Nemertea (Ribbon Worms)
Nemerteans are slender hunters with a typical unsegmented external appearance, but that can exhibit some internal segmental traits (Hyman 1951c). Examples of nemertean segmental traits are serially arranged ovary pairs, lateral gut diverticula, transverse nerve commissures, and one single case of annular constrictions in the trunk.
A few interstitial nemertean species have a conspicuous segmented appearance where the external body wall is subdivided along the anteroposterior axis into trunk segments (Berg 1985; Norenburg 1988; Chernyshev and Minichev 2004). Each segment is demarcated by epidermal constrictions that coincide with a rather unusual trait for this group—a segmented digestive tract (Berg 1985). In these species, the gut is divided into barrel-shaped segments delimited by an internal membrane with a funnel aperture connecting the compartments (Berg 1985). Both the body wall and gut segmental traits are apomorphies of this particular group of nemerteans, and possibly associated to their interstitial habit (Chernyshev and Minichev 2004; Sundberg and Strand 2007). Given the predictable nature of these traits, a tight developmental control must be involved in patterning these segmental tissue boundaries.
The presence of transverse commissures arranged in regular intervals between the longitudinal nerve cords of nemerteans has been described in classical works (e.g., Hubrecht 1887; Burger 1895). However, this ladder-like appearance varies across species (Beckers, Faller, and Loesel 2011; Beckers, Loesel, and Bartolomaeus 2013; Chernyshev and Magarlamov 2013; Beckers, Kramer, and Bartolomaeus 2018). Serially arranged circular nerves can also be present (Figure 9.4A) (Beckers, Loesel, and Bartolomaeus 2013; Chernyshev and Magarlamov 2013). These neural structures probably develop either in adults or late juveniles, since they are not detected in larval or early juvenile stages of nemerteans (Hay-Schmidt 1990; Chernyshev and Magarlamov 2010; Maslakova 2010; Hindinger, Schwaha, and Wanninger 2013; Dohren 2016; Martfn-Duran et al. 2018). Furthermore, the regular arrangement of the nervous system is likely not part of the nemertean ground pattern, but a derived feature associated with a pelagic habitat (Beckers, Kramer, and Bartolomaeus 2018).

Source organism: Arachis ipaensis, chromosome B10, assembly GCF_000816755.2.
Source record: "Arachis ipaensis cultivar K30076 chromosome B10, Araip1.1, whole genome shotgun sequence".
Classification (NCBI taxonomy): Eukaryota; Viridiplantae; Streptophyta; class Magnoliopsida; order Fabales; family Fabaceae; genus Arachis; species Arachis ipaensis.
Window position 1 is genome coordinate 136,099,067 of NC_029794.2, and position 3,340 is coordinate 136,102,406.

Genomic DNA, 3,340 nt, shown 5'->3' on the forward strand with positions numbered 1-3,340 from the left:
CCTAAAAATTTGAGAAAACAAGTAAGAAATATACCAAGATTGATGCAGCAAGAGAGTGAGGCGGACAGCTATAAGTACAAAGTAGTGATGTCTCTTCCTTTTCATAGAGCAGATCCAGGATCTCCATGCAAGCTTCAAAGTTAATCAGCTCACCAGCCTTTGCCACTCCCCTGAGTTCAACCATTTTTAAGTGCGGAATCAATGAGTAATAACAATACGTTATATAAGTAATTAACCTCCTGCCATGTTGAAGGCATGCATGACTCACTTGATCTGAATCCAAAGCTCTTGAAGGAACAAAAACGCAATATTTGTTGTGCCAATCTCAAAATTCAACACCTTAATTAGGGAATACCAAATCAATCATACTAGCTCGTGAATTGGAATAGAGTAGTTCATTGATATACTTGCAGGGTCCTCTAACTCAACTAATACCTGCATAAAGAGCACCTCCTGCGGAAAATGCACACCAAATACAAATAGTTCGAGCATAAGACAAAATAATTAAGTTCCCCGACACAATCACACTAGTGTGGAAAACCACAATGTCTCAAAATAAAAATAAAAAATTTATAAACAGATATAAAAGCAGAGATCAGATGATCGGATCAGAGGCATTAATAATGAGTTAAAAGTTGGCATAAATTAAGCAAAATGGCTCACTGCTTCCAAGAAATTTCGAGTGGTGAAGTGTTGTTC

Another and more widespread nemertean segmental trait is the serial arrangement of ovary pairs along the body axis (Figure 9.4B) (Coe 1905; Strieker et al. 2002). The number of pairs ranges from fewer than ten to several thousands, and each ovary can be connected to a correspondent gonoduct and genital opening through the body wall (Strieker et al. 2002). In addition, the ovaries are tightly intercalated by lateral gut diverticula (Figure 9.4C), indicating a certain morphological integration between these traits. Developmental mechanisms responsible for the segmental organization of nemertean ovaries are still unknown.
Finally, nemerteans usually have a single anterior pair of protonephridia, but some groups can have serially arranged protonephridia reaching up to 300 pairs—a condition that probably evolved secondarily (Bartolomaeus and Dohren 2010). Along the body wall and proboscis there are series of densely packed, but not so regularly distributed, circular muscles (Chernyshev 2015, 2010; Chernyshev and Kajihara 2019).